Author:
Kristen Andringa
Subject:
English Language Arts, Language, Grammar and Vocabulary
Material Type:
Activity/Lab
Level:
Lower Primary
Grade:
1, 2
Tags:
  • AEA Learning On-line OER Course
  • Book Talks
  • Iowa K-12 E-Curriculum
  • aea-learning-on-line-oer-course
  • iowa-k-12-e-curriculum
    License:
    Creative Commons Attribution Non-Commercial
    Language:
    English

    Education Standards

    Book Talk: Brown Bear Brown Bear What Do You See?

    Overview

    Needing a book talk lesson for students in grades 1-2?  Any teacher or substitute can use this lesson as a Language Arts project. This book talk for Brown Bear Brown Bear What Do You See by Bill Martin Jr./Eric Carle will have students thinking of animals and their unique sounds to include in their own book., which they will think of on their own, and put into a book format. To take it a step further, students can read their books in front of the class or in rotating partners or small groups, when their books are completed.

    Brown Bear Brown Bear What Do You See?

    After reading the following book to the class, Brown Bear Brown Bear What Do You See? By Bill Martin Jr./Eric Carle, have the students return to their desks, each with a lined piece of paper on which to begin formulating their own stories.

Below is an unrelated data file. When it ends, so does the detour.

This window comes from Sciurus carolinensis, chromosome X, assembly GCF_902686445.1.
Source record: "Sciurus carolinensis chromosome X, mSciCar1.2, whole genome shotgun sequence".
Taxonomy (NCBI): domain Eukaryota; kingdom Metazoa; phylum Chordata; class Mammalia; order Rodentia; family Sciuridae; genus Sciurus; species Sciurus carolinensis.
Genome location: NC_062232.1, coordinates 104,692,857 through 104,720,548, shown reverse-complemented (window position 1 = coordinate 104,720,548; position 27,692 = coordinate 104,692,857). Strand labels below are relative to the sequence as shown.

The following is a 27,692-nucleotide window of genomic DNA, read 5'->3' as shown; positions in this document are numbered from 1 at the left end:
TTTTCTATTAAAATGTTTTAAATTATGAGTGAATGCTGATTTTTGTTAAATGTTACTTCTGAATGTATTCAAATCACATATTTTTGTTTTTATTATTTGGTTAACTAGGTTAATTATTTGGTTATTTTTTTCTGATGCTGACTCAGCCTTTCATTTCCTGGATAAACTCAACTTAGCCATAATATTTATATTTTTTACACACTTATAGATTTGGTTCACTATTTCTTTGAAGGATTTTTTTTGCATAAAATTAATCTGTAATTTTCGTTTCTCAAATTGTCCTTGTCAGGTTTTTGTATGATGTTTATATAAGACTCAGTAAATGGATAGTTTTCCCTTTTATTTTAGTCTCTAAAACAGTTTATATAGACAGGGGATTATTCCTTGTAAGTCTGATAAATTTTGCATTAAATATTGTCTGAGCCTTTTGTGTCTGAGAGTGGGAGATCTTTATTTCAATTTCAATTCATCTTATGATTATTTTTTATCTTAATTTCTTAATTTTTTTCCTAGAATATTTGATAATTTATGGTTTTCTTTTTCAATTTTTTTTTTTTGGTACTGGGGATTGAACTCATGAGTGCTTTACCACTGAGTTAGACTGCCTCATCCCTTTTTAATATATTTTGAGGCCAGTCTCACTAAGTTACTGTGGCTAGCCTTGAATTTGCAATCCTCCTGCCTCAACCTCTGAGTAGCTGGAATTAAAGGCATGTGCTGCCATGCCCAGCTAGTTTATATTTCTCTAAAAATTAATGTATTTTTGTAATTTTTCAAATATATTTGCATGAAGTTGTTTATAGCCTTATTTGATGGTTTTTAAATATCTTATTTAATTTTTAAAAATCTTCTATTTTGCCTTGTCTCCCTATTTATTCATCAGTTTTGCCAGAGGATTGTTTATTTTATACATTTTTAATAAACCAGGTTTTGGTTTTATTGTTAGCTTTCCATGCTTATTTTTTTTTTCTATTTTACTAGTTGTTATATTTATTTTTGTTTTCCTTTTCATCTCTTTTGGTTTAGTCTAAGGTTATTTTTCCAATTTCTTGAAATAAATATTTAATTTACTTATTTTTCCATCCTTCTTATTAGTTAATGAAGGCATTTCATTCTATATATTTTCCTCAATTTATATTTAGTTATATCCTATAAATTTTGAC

On the paper, have them list ten animals they would want to include in their own book of animals they would want to see and write about. It could be an ostrich, beaver, horse, parrot, etc, any animal they can think of but encourage them to think of animals that other students might not think of, so that each student has their own unique book. They would also need to write the unique sound each animal makes. This could be tricky for students to come up with on their own, so the class could brainstorm sounds and the teacher write them on the board to help students get ideas for theirs. Again, variety is encouraged so that students think of sounds other students might not have thought of. Each animal should make it's own unique sound and should not be duplicated in the story.

    Each student should then make a book with 3 sheets of plain paper, by folding it in half, short side to short side. The teacher will go around and staple the folded edge of the booklet with two staples to bind the pages together to make a book. On the front, they will create a title (using the same idea as the book, and incorporating the first animal of their book in the title) and illustrate a cover for the book.

    On the inside 10 pages, the students will first write their story using the same format in the original book that was read to the class, to write their story on the bottom of each page of their book. They will then go back and draw each animal from their list on each page of the book.

    Very back 1/2 sheet should include 'written and illustrated by' their name.